It’s ‘snow surprise’ that walks and drives should be cleared for mail delivery

Not many things will stop a letter carrier from completing his or her appointed rounds, but an injury caused by ice and snow-covered walks and approaches is one of them. Fortunately, that is easily prevented when customers keep a few simple things in mind. “We really appreciate when people clear the path to their mailbox,” said Postmaster Ronald A. Calloway of Rockford. “Whether the letter carrier delivers on foot or from their vehicle, it’s much safer and quicker for them when customers shovel the snow and de-ice the walkways.”

According to Calloway, customers should check the area surrounding their mailbox daily to be sure no ice has built up. Just because there is only a dusting of snow doesn’t mean that there isn’t a hazard lurking underneath the powder. “Many times there is a patch of ice under the snowy spot,” said Calloway. “The carrier can’t see it and could slip.”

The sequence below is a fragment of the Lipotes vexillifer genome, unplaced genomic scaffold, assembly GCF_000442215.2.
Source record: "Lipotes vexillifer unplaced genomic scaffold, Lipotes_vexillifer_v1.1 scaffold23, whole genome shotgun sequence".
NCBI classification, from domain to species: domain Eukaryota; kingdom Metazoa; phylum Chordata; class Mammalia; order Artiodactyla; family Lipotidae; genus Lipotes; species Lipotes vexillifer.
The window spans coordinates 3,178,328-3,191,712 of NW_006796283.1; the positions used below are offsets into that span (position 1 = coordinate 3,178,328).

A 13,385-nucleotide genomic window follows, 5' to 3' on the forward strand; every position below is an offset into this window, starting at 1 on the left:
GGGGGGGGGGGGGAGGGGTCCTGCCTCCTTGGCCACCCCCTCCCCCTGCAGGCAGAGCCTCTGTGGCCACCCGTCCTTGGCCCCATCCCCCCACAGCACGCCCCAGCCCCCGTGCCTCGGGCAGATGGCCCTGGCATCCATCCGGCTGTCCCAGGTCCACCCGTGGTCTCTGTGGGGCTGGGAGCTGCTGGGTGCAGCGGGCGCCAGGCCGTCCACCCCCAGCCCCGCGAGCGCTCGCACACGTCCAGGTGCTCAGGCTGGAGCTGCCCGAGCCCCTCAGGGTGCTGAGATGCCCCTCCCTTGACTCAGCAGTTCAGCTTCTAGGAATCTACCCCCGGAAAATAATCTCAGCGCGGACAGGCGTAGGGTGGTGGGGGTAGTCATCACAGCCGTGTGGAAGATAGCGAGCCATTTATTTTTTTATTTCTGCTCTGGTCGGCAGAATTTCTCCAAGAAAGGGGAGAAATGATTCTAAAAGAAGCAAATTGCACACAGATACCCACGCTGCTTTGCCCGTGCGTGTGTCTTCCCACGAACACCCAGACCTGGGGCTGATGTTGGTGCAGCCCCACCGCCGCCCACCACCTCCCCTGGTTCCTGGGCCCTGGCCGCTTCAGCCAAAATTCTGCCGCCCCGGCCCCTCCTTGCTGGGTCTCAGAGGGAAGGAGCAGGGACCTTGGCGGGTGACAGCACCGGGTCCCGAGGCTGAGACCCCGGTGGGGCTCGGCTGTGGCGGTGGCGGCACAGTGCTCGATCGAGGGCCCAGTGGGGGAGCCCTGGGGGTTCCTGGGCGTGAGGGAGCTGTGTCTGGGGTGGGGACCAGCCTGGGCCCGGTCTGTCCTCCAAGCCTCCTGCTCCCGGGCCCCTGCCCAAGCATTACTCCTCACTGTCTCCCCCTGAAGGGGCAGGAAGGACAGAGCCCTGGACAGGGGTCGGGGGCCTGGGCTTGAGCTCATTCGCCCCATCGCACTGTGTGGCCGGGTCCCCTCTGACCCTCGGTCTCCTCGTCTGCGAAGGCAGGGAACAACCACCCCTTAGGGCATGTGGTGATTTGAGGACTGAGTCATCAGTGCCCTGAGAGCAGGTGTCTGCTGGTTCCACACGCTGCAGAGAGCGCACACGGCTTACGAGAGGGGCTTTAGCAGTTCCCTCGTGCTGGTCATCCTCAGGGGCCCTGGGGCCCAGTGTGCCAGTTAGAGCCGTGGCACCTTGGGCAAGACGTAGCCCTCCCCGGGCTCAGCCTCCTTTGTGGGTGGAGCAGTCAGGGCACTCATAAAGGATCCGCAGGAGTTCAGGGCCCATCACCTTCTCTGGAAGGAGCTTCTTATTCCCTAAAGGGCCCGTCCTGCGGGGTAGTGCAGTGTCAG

For roadside boxes, customers should clear any piles created by snow plows that make it difficult for a carrier to reach the box from the delivery vehicle. This is a problem especially as the winter season wears on. “Each time it snows, the pile from the plows gets bigger, and eventually it prevents the delivery vehicle from pulling up alongside the box,” said Postmaster Calloway. “Then, it turns to ice and is very difficult to remove.” He suggests a quick shovel after every snowfall to ensure uninterrupted mail delivery.

“We know how much people look forward to receiving their mail, and we want to deliver it safely all through the winter,” said Calloway.

From the Jan. 18-24, 2006, issue

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